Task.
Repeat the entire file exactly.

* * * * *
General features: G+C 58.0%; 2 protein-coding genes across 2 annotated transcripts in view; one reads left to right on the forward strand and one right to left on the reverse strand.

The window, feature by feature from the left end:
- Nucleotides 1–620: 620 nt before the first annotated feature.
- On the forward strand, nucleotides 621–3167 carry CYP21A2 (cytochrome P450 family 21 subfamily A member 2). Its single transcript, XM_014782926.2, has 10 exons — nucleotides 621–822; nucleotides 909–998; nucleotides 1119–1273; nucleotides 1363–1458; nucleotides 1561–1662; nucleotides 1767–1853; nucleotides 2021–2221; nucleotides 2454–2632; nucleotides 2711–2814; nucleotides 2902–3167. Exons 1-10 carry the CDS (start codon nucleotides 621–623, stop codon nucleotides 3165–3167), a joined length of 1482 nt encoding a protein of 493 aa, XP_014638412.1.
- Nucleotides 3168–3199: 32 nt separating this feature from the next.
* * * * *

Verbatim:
General features: G+C 58.0%; 2 protein-coding genes across 2 annotated transcripts in view; one reads left to right on the forward strand and one right to left on the reverse strand.

The window, feature by feature from the left end:
- Nucleotides 1–620: 620 nt before the first annotated feature.
- On the forward strand, nucleotides 621–3167 carry CYP21A2 (cytochrome P450 family 21 subfamily A member 2). Its single transcript, XM_014782926.2, has 10 exons — nucleotides 621–822; nucleotides 909–998; nucleotides 1119–1273; nucleotides 1363–1458; nucleotides 1561–1662; nucleotides 1767–1853; nucleotides 2021–2221; nucleotides 2454–2632; nucleotides 2711–2814; nucleotides 2902–3167. Exons 1-10 carry the CDS (start codon nucleotides 621–623, stop codon nucleotides 3165–3167), a joined length of 1482 nt encoding a protein of 493 aa, XP_014638412.1.
- Nucleotides 3168–3199: 32 nt separating this feature from the next.